Wealthy Indian mothers can afford 24/7 childcare, but we pay extra in guilt

Sometimes a baby just want her nanny.
Sometimes a baby just want her nanny.
Image: Harsha K R/Flickr/CC
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The warnings began as soon as I announced my pregnancy on Facebook.

Within a few days of my post, my usually unremarkable inbox became a flashpoint of dire advisories. Well-meaning friends, mostly from outside India, perfunctorily congratulated me. Then they went on to issue lengthy TSA-style communiqués warning of “constant exhausting backbreaking vigilance,” domestic landscapes of spit-up and laundry, and sleep deprivation to come.

They were all wrong.

Flash forward 20 months, and Z—my now almost 2-year-old daughter—eats her organic made-from-scratch lunch in an immaculately clean home. After that, she will follow her afternoon routine of indoor play time, nap, snack, and trip to the park.

These activities occur daily within five to ten minutes of their scheduled time. For my part, I can choose to join in her routine or blithely continue to sip my coffee and daydream about the days when I had a career. No pressure. The heat is palpable as parents everywhere throw questions at me. No, I don’t live in Downton Abbey but yes, I do have help. And so my battle has been a different one.

One of India’s quieter exports has been registered nurses, hardworking women who are the backbone of many healthcare institutions around the globe. But today, many of these women are choosing to stay back in India to work for a new kind of employer—privileged urban families with newborns. Nurses or “sisters” typically work in 12-hour shifts and charge about $30 per shift. Families typically employ two nurses—a “day sister” and “night sister”—to provide round-the-clock service until the baby is a year or older.

This dependence on the help is quickly becoming the norm among many families I know.

As the urban Indian family shrinks in imitation of the West, many of us who were raised in the constant doting presence of grandmothers and aunts are now rearing our own children in a much lonelier manner. Since I don’t have unfettered access to Z’s grandmothers (one lives in a different city and another has a full-time career), the “sister” is often the only woman around with information born of experience.

She has remained my sole access to home remedies for coughs (roasted carom seeds wrapped in a warm cloth), massage tricks (gentle concentric circles moving upward towards the heart) and first food recipes (finger millet porridge with a touch of ghee and a few weeks later, the addition of sweet jaggery).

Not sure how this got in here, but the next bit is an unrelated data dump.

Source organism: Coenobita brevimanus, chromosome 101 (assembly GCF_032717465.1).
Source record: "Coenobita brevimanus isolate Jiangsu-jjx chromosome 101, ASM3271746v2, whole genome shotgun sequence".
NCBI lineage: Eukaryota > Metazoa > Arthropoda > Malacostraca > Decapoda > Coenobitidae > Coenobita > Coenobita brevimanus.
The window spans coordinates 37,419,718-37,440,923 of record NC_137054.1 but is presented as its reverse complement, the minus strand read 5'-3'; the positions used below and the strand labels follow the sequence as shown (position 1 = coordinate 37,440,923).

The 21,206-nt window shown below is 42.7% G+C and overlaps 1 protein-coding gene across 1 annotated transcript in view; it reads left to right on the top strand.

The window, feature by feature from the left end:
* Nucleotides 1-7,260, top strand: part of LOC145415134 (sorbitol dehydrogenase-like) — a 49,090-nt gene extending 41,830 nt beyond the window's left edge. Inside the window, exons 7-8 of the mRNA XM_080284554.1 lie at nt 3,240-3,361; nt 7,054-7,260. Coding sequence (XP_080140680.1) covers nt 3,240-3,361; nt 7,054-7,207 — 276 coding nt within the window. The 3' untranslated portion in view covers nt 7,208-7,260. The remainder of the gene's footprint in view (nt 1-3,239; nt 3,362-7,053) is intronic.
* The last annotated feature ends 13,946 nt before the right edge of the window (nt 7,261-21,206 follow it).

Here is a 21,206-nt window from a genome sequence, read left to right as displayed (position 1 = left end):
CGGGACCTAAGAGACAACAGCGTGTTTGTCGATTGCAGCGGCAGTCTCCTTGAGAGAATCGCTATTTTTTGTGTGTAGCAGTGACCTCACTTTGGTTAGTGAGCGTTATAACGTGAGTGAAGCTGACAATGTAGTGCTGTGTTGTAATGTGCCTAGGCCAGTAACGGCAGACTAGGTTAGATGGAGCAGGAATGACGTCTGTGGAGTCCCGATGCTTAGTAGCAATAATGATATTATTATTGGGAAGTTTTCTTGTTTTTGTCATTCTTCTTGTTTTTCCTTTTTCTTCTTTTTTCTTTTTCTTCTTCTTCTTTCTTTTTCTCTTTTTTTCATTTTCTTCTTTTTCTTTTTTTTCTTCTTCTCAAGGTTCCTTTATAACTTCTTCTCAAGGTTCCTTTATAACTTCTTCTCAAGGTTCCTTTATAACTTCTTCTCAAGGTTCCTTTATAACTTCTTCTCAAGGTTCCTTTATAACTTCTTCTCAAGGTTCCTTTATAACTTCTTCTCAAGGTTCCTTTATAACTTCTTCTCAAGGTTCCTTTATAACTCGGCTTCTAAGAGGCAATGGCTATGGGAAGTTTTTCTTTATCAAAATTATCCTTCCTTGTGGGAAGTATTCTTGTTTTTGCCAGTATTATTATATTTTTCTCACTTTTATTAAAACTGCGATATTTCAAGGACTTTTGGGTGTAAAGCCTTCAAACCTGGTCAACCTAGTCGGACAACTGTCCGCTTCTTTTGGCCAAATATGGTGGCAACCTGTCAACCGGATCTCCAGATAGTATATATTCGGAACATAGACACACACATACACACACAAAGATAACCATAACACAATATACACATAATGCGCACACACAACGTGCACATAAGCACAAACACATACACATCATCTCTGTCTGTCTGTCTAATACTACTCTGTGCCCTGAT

While moneyed Indians have always had ayahs, matronly nannies ubiquitous in affluent households, this 24/7 highly professionalized care is astonishing and new. Nurses are expected to be alert to the baby’s slightest movement often preempting the onset of colic or hunger, staying awake all night (sitting on a chair next to the crib) and ensuring that the schedule moves like clockwork.

They are also the keepers of The Book, a meticulously maintained log in which every detail of every day is entered and cross-checked; how much the baby ate, how long she napped, the number and extent of dirty diapers—it’s all entered in The Book. Every day. Babies may or may not benefit from such a meticulously maintained database but the message to the mother is unflinchingly clear: we are the pros, we are in charge, and your involvement is entirely optional.

Finding the right combination of “sisters” is crucial; ideally they will complement each other and work together in tandem like trapeze artists swinging the baby artfully from one shift to another.

In order to identify the high performers and weed out the shams, information is routinely swapped within the overlapping circles of veteran mothers and the newly pregnant. In my second trimester, I started down the road of reference checks and recommendations, and called Parul, a dinner party acquaintance. We went through the motions of banal pleasantries before the conversation could turn to the business at hand:

“So listen, the reason I’m calling is because I hear you had Sister Josie for your first. She’s coming pretty highly recommended all around but since you had her most recently, I want to know what you think?”

The conversation took a conspiratorial turn when Parul said “Listen, don’t say that I said anything bad about her but she once fell asleep while holding my baby. I freaked out. Granted it was middle of the night, but still. She’s a night sister. It’s her job to stay awake.” Falling asleep in the middle of the night sounded reasonable to me but clearly I had a lot to learn.

These frothy conversations between mothers about “sisters” is usually restricted to trading information frequently punctuated by a snippet that demonstrates our total dependence. “Last month, my nurses took the weekend off from Good Friday until Easter Sunday. For two days, I didn’t give my 6-month-old a bath. I was just so scared to do it alone,” exclaimed a mother over drinks at a friend’s house.